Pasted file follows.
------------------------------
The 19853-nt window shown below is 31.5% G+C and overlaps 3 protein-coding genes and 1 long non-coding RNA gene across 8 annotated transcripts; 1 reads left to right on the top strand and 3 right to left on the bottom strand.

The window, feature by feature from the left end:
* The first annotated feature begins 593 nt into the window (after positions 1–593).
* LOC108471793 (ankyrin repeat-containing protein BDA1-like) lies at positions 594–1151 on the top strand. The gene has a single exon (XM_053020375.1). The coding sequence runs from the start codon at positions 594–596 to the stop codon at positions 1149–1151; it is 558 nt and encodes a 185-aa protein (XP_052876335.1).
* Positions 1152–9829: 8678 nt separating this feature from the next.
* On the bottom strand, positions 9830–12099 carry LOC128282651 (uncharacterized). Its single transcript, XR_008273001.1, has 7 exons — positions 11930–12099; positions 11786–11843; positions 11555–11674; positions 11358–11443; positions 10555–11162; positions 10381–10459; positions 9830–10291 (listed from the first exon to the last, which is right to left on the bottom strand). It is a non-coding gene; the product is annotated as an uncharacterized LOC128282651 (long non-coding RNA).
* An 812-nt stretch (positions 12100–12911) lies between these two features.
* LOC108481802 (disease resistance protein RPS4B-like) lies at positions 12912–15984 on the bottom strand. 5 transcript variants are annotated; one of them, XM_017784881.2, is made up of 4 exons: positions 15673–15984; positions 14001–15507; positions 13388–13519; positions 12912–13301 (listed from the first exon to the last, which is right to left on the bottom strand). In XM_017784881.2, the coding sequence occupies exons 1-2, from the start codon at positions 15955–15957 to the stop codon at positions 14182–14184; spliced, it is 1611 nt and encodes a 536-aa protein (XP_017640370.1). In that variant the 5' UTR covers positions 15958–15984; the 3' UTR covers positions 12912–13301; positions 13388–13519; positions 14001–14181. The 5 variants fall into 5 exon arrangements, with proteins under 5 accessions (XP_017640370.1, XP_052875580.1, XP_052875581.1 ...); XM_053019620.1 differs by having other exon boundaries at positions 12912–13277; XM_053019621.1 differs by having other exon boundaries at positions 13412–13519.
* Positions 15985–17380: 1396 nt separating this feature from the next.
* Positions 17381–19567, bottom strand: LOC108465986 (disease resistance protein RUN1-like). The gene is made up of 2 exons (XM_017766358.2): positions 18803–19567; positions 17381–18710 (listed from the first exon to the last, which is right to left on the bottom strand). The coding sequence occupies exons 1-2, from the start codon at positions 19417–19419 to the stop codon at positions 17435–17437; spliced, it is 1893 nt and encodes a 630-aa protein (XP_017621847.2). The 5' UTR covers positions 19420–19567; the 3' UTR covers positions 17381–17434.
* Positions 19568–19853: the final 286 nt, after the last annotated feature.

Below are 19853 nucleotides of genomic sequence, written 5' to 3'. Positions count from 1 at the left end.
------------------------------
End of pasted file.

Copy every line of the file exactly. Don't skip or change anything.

The 19853-nt window shown below is 31.5% G+C and overlaps 3 protein-coding genes and 1 long non-coding RNA gene across 8 annotated transcripts; 1 reads left to right on the top strand and 3 right to left on the bottom strand.

The window, feature by feature from the left end:
* The first annotated feature begins 593 nt into the window (after positions 1–593).
* LOC108471793 (ankyrin repeat-containing protein BDA1-like) lies at positions 594–1151 on the top strand. The gene has a single exon (XM_053020375.1). The coding sequence runs from the start codon at positions 594–596 to the stop codon at positions 1149–1151; it is 558 nt and encodes a 185-aa protein (XP_052876335.1).
* Positions 1152–9829: 8678 nt separating this feature from the next.
* On the bottom strand, positions 9830–12099 carry LOC128282651 (uncharacterized). Its single transcript, XR_008273001.1, has 7 exons — positions 11930–12099; positions 11786–11843; positions 11555–11674; positions 11358–11443; positions 10555–11162; positions 10381–10459; positions 9830–10291 (listed from the first exon to the last, which is right to left on the bottom strand). It is a non-coding gene; the product is annotated as an uncharacterized LOC128282651 (long non-coding RNA).
* An 812-nt stretch (positions 12100–12911) lies between these two features.
* LOC108481802 (disease resistance protein RPS4B-like) lies at positions 12912–15984 on the bottom strand. 5 transcript variants are annotated; one of them, XM_017784881.2, is made up of 4 exons: positions 15673–15984; positions 14001–15507; positions 13388–13519; positions 12912–13301 (listed from the first exon to the last, which is right to left on the bottom strand). In XM_017784881.2, the coding sequence occupies exons 1-2, from the start codon at positions 15955–15957 to the stop codon at positions 14182–14184; spliced, it is 1611 nt and encodes a 536-aa protein (XP_017640370.1). In that variant the 5' UTR covers positions 15958–15984; the 3' UTR covers positions 12912–13301; positions 13388–13519; positions 14001–14181. The 5 variants fall into 5 exon arrangements, with proteins under 5 accessions (XP_017640370.1, XP_052875580.1, XP_052875581.1 ...); XM_053019620.1 differs by having other exon boundaries at positions 12912–13277; XM_053019621.1 differs by having other exon boundaries at positions 13412–13519.
* Positions 15985–17380: 1396 nt separating this feature from the next.
* Positions 17381–19567, bottom strand: LOC108465986 (disease resistance protein RUN1-like). The gene is made up of 2 exons (XM_017766358.2): positions 18803–19567; positions 17381–18710 (listed from the first exon to the last, which is right to left on the bottom strand). The coding sequence occupies exons 1-2, from the start codon at positions 19417–19419 to the stop codon at positions 17435–17437; spliced, it is 1893 nt and encodes a 630-aa protein (XP_017621847.2). The 5' UTR covers positions 19420–19567; the 3' UTR covers positions 17381–17434.
* Positions 19568–19853: the final 286 nt, after the last annotated feature.

Below are 19853 nucleotides of genomic sequence, written 5' to 3'. Positions count from 1 at the left end.